The primers sets used in this study are listed in Table 1. Determining the specificity of each primer set and the optimum annealing temperature was done using a Mastercycler gradient PCR machine (Eppendorf, Hamburg, Germany) and a Techne Genius PCR machine (Duxford, UK). Each PCR mixture (50 μl) contained 5 μl (10 × PCR buffer, Promega, Madison, WI, USA), 1.5 mM MgCl2, 0.25 mM concentrations of deoxynucleoside triphosphates, 0.5 μM primer, 2 μl of bacterial template DNA, and 1 U of Taq DNA polymerase (Promega, Madison, WI, USA). The PCR program consisted of 35 cycles with a DNA denaturation step at 95 °C (1 min), followed by an annealing step (1 min) and elongation step at 72 °C (45 s). The PCR was completed with a final elongation step at 72 °C (10 min). The primers were synthesised commercially by Invitrogen Life Technologies (Paisley, UK).

View this table:

Target groups and sequences of the PCR primers used in this study

Primer setTarget groupSequence (5′–3′)Annealing temperature (°C)Product size (bp)References
Uni 331FBacteriaTCCTACGGGAGGCAGCAGT58466[26]
Bac 708FBacteroides–Porphyromonas–PrevotellaCACGAAGAACTCCGATTG55385[27]
Bif 164FBifidobacteriaGGGTGGTAATGCCGGATG58442[13]
Efs 130FEnterococcus faecalisAACCTACCCATCAGAGGG57360[29]
Dsv 691FDesulfovibrio genusCCGTAGATATCTGGAGGAACATCAG63135[18]
  • aModified from reference.

2.6 Culturing experiments

To further test the efficiency of real-time PCR, 2 ml of a bacterial suspension (Addition A) of B. fragilis and B. longum (9.8 × 109 and 4.4 × 109, respectively) and 2 ml of a bacterial suspension (Addition B) of Ent. faecalis and Bif. longum (2.4 × 108 and 4.4 × 109, respectively) were each added separately to 2 ml of a 10% faecal slurry and the DNA extracted for analysis. Viable counts from bacterial suspensions and faecal material were made as described previously [30,31]. Bacteria were serially diluted (10-fold) using anaerobic, half-strength peptone water (peptone, 5; NaCl, 2.5 g l−1 distilled water) and aliquots were then spread, in duplicate, onto the following pre-reduced agar plates: Wilkins–Chalgren agar (total bacteria), Wilkins–Chalgren agar with GN antibiotic supplements (bacteroides), and Beerens agar (bifidobacteria) [32] which were incubated in an anaerobic chamber (10% H2, 10% CO2, 80% N2) for 48 h, prior to colonies being counted. Enterococcosal agar plates (Becton Dickinson Diagnostic systems, Sparks, MD, USA), which contain bile, aesculin and azide for the selective isolation of Ent. faecalis were incubated aerobically.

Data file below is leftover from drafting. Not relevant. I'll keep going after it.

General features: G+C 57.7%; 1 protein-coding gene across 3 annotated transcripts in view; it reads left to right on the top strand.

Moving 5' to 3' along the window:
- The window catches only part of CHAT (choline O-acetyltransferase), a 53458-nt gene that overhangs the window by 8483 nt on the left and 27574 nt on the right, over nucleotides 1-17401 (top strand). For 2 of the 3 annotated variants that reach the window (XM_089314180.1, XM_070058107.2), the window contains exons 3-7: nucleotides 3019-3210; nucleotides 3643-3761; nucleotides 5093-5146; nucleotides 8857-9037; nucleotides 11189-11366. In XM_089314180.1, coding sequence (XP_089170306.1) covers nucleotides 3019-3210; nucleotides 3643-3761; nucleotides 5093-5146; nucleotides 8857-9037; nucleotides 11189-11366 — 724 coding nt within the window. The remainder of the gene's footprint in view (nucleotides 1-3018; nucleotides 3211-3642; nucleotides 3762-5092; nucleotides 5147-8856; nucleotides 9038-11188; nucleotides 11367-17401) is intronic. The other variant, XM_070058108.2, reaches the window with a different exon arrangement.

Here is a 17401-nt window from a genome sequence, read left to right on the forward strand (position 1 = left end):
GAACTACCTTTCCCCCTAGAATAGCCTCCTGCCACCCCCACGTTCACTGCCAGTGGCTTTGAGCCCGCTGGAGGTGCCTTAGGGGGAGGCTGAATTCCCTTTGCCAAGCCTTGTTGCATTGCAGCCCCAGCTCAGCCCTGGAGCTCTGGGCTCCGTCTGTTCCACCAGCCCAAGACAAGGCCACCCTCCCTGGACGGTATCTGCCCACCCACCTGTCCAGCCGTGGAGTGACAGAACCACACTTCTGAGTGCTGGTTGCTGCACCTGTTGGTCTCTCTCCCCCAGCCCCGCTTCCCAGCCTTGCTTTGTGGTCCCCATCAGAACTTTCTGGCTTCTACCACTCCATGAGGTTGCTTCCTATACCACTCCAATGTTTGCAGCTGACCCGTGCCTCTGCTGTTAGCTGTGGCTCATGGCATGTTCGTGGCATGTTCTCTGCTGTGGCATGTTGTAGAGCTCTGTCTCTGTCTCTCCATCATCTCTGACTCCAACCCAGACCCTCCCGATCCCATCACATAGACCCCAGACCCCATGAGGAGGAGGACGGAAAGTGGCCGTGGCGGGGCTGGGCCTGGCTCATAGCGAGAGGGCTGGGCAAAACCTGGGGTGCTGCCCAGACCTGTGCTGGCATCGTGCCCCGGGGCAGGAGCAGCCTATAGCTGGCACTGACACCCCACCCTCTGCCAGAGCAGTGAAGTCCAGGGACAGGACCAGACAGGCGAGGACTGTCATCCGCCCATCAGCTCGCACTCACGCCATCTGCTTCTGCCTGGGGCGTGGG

2.7 Real-time PCR

Quantitation of bacterial DNA was done using an iCycler Real-Time PCR Detection System (BioRad, Hercules, CA, USA) associated with iCycler Optical System Interface software (version 2.3). Each reaction was done in duplicate in a volume of 20 μl in 96-well optical-grade PCR plates, sealed with optical sealing tape (BioRad). Amplification reactions were done with iQ SYBR Green Supermix (BioRad) containing 3 mM MgCl2, 20 mM Tris–HCl (pH 8.4), 50 mM KCl, each deoxynucleotide triphosphate at a concentration of 200 μM, SYBR Green 1, 10 nM fluorescein, 0.625 U of iTAQ DNA polymerase mixed with the selected primer set at a concentration of 0.5 μM for each primer, and 1.6 μl of the respective DNA. Amplifications were done with the following temperature profiles: one cycle at 95 °C for 3 min, 38 cycles of denaturation at 95 °C (30 s), followed by 30 s at the appropriate annealing temperature, and one final cycle at 95 °C (30 s). Melt curve analyses were done by heating the PCR mixtures from 55 to 95 °C slowly (1 °C per cycle of 10 s), as end point assays to confirm PCR specificity. Quantitation of unknowns was achieved by using standard curves made from known concentrations of plasmid DNA containing the respective amplicon for each set of primers [18].

2.8 Northern hybridisations – 16S rRNA analysis

Ribosomal RNA was extracted, blotted, and hybridised using procedures described previously [14]. Bacteria were disrupted mechanically prior to phenol:chloroform extraction. Nucleic acid samples were denatured and diluted before blotting, in triplicate, onto Hybond XL nylon hybridisation membranes (Amersham Pharmacia Biotech Inc., Bucks, England), together with a reference RNA series for normalisation. Table 2 shows details of the oligonucleotide probes used in this study. These were 5′ end-labelled with 32P using {γ32P ATP} and purified using Microspin G-25 columns (Amersham Pharmacia). The membranes were then pre-hybridised for 2 h before labelled probe was added in fresh buffer, and hybridised for a further 16 h. Following this, the membranes were washed for 2 h in SDS/SSC solution, and then twice at the experimentally determined wash temperatures. The hybridisation signals were quantitated, and rRNA abundance expressed as a percentage of total bacterial rRNA.